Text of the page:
DRCarlos Velázquez, from Torreón – this is a guy who didn’t finish high school and he has an absurd amount of talent. Most of the roads towards the Mexico-US border – to Texas, California or Arizona – go through Torreón, so it’s a strategic point for drug dealers. All the drugs that come through the Mexican airport, which is a lot, then travel by land, and they have to go through Torreón. So it’s a very violent place. There’s a strange phenomenon in Mexico. After the generation that was contemporary to Octavio Paz, there was a certain gap, because that generation was so successful and powerful and in control of all of the networks. Then there was this generation of Mexico City writers, like Juan Villoro, Álvaro Enrigue, Guadalupe Nettel, Fabio Morábito, Mario Bellatín and Guillermo Fadanelli and some others. But these writers were a bit more isolated, and nowadays there is a wide variety of genres and writers are translated more often. Because the violence in the north has been going on for quite a while, for about 10 years the writers in the northern part of the country were by far the best writers. They were first to react to the violent atmosphere, the impunity, the corruption. First they started doing it as a theme; they would write about drug dealers as the heroes of their novels. Then they got over that and the whole violence thing became like a setting. It wasn’t something to denounce, because it was so widely known. So these writers from the north had total control over Mexican literature from, I would say, the late 1990s until the last few years of the last decade. And then, in the last five or six years writers from other parts of the country, especially Mexico City, have come up strongly. Valeria Luiselli, Daniel Saldaña… Mexican literature is going through one of its best moments in maybe forever. Right now, many prizes in the Spanish-speaking world are going to Mexican writers. I’ve heard this from colleagues in Argentina or Chile or Spain: we all agree there is a powerful thing going on in Mexico.
LH And how are things going for you?
DRWe’ve been growing steadily every year until this year – a horrible year for everyone. Mexico just plummeted and it’s completely sunk. One thing this government does very well is manipulate the messages that go through the media. Because it’s a country with very low levels of education, a lot of people’s opinions rely on the TV networks, and they’re completely partnered up with the government. So nobody actually dares to speak about a financial crisis, but Mexico’s GDP is growing at 1.5 percent and inflation is growing at 3 or 4 percent, so it’s technically a recession. Since NAFTA, many of the local industries completely vanished because we couldn’t compete against a stronger American industry. So the Mexican economy is very dependent on investment from the government, and this year, it’s been almost completely stopped. [President Enrique] Peña Nieto’s main man is [Luis] Videgaray, finance minister; he was with him when Peña Nieto was governor of Mexico State. This is a rumour, not a fact, but many people say they are managing the country’s finances exactly as they did in Mexico State: they would not invest much for the first few years, then they’d promote a lot of constitutional reforms, and then once the reforms are approved, the cash starts flowing, and they say, “Aha, it was the reforms, you know, we really needed to do the reforms!” This country is going through a very critical stage. I don’t think other countries can see the real dimensions of the problem; it’s much worse than they say. There are many places where 70 or 80 percent of the municipality is controlled by drug dealers, so that’s pretty much all of the country. It’s a problem of distribution of wealth, education, weakness of institutions that are completely infiltrated by drug lords. I’m not sure where we’re going to end up. I’m not very optimistic.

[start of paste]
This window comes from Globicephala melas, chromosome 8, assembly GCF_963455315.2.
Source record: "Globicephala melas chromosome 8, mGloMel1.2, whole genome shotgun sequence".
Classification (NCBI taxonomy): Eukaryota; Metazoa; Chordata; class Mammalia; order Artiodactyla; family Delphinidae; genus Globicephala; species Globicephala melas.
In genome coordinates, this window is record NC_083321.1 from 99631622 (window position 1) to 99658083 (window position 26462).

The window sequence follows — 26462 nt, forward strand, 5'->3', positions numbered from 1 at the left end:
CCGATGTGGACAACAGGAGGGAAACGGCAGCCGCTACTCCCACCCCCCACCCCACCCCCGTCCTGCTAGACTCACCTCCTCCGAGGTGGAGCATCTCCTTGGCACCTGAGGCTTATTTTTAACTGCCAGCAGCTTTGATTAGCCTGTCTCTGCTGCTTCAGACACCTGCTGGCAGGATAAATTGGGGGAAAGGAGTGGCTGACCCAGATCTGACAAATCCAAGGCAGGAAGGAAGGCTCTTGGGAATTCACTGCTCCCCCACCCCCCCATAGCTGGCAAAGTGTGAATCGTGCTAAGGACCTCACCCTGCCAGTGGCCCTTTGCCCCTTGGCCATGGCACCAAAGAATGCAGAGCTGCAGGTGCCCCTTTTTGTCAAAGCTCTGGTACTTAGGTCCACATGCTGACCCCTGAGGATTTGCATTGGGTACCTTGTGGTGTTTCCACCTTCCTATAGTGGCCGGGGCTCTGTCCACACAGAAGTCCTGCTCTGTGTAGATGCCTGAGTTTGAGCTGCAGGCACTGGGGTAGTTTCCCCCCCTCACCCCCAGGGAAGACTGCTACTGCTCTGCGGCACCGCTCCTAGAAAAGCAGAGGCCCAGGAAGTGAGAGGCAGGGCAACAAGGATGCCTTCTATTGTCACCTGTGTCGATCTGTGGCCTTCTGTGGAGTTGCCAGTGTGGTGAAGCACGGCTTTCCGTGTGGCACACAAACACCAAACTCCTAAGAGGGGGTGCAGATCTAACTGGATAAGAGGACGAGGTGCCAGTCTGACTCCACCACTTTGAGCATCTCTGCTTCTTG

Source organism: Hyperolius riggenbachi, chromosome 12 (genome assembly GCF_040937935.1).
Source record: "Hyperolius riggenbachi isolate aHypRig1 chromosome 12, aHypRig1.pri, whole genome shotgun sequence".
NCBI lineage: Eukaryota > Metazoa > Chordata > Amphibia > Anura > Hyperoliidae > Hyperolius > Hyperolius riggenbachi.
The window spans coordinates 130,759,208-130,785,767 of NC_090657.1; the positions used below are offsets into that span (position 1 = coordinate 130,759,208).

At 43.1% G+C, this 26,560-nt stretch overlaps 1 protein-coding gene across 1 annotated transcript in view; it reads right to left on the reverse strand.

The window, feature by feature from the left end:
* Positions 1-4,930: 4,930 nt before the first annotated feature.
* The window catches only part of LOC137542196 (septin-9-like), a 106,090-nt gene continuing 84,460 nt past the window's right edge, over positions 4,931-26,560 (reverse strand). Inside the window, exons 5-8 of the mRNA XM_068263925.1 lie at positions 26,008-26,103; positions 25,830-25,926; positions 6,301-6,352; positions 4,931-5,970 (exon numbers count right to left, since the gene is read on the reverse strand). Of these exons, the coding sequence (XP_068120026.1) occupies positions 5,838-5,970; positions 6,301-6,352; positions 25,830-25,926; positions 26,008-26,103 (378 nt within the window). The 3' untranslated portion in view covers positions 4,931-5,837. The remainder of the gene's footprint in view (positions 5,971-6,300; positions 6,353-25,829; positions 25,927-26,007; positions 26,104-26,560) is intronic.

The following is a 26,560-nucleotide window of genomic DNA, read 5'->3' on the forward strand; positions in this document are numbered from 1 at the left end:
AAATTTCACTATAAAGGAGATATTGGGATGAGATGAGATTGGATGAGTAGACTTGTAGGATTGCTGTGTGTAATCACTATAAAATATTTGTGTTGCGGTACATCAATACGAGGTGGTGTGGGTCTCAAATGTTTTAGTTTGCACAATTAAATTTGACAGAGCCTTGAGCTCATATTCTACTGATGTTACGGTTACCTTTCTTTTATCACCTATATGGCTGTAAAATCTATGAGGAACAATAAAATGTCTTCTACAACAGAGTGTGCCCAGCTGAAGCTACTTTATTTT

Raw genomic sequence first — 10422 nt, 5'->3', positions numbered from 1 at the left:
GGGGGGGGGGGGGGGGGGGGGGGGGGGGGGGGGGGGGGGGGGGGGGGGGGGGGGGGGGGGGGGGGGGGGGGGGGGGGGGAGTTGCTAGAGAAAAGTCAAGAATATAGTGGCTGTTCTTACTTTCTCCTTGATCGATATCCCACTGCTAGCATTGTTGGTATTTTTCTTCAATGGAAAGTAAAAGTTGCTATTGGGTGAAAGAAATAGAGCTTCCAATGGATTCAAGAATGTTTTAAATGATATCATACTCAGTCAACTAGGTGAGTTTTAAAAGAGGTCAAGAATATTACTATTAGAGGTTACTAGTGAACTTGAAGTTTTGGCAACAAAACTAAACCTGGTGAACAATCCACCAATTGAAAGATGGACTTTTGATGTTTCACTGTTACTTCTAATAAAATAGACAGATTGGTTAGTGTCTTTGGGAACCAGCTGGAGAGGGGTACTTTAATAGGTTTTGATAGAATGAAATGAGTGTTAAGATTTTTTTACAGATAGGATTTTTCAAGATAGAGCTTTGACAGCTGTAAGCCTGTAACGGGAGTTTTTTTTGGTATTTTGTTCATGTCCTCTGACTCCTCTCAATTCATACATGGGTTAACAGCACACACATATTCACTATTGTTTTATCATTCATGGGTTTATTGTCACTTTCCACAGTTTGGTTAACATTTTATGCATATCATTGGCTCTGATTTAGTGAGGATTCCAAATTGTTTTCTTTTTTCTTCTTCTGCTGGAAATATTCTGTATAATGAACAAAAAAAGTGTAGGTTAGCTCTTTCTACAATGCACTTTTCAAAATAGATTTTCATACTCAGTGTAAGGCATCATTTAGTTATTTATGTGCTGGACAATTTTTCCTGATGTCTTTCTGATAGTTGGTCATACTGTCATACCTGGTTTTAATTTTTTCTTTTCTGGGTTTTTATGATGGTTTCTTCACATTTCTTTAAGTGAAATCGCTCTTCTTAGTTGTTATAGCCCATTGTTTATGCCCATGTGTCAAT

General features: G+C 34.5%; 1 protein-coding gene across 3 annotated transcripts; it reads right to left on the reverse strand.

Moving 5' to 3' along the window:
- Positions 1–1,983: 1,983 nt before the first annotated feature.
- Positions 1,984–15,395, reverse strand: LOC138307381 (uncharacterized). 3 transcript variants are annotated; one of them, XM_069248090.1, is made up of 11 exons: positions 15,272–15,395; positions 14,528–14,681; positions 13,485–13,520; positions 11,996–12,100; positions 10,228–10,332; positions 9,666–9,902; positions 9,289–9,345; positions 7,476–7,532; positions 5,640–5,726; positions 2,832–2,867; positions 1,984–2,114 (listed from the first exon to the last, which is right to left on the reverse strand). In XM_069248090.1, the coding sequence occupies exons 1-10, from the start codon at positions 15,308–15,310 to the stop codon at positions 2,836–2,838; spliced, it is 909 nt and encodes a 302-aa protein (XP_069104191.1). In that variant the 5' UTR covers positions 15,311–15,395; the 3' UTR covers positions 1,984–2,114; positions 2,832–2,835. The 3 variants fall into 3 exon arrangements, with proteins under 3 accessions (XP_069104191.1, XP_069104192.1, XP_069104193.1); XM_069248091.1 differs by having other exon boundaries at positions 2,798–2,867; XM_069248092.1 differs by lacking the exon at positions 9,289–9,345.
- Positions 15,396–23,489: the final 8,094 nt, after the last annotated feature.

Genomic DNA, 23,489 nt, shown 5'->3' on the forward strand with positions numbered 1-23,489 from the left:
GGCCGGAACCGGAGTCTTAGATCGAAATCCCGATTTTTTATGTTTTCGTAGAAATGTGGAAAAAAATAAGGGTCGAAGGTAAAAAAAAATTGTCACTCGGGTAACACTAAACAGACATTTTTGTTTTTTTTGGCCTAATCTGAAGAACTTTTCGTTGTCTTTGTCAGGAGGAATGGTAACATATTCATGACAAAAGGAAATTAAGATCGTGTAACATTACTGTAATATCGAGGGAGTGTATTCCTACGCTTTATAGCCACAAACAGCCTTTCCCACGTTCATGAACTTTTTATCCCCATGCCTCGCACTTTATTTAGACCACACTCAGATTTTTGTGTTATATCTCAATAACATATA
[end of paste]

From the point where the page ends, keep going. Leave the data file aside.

LH Where do you see your place in the broader cultural life of the city?
DRMexico City has changed a lot. Now on every corner you can find a new gallery, a new place with some sort of tangential cultural connection. But it’s a bubble of people who are well off and consume their own goods and circulate in these very narrow circles. There are indie jewellery designers, coffee houses, record labels, but all of them are aimed at a certain class. And we don’t do that. There are other young independent publishing houses that are combative and have a strong social commitment, so we’re not alone, but I believe we are rare. We have, if not a militant, definitely a left-wing inclination. We opened up this narrative nonfiction collection to contribute to discussions that are important to us: books against the Tea Party, against Wall Street. Like Carlos Velázquez and his El Karma de Vivir al Norte, karma that comes with living in the North. He speaks bluntly, very openly about not only corruption, but also murder cases that involve high-ranking government officials. But our best-selling book, which has sold 10,000 copies, is an illustrated edition of Alice in Wonderland! Politically oriented books sell less.
I had a conversation with a Brazilian novelist, Luiz Ruffato. He comes from a poor family, all his stories are about the working class in Brazil, and they have very similar realities to the working class here in Mexico City: exploitation, lack of medical services, lack of education. And I asked him, “How do you think your books contribute to something?” He said, “They don’t. Because nobody gives a shit about books in Brazil.” Same in Mexico. The literacy rates are very low and it’s a small industry; it has influence within a tiny social context – but it’s what we do.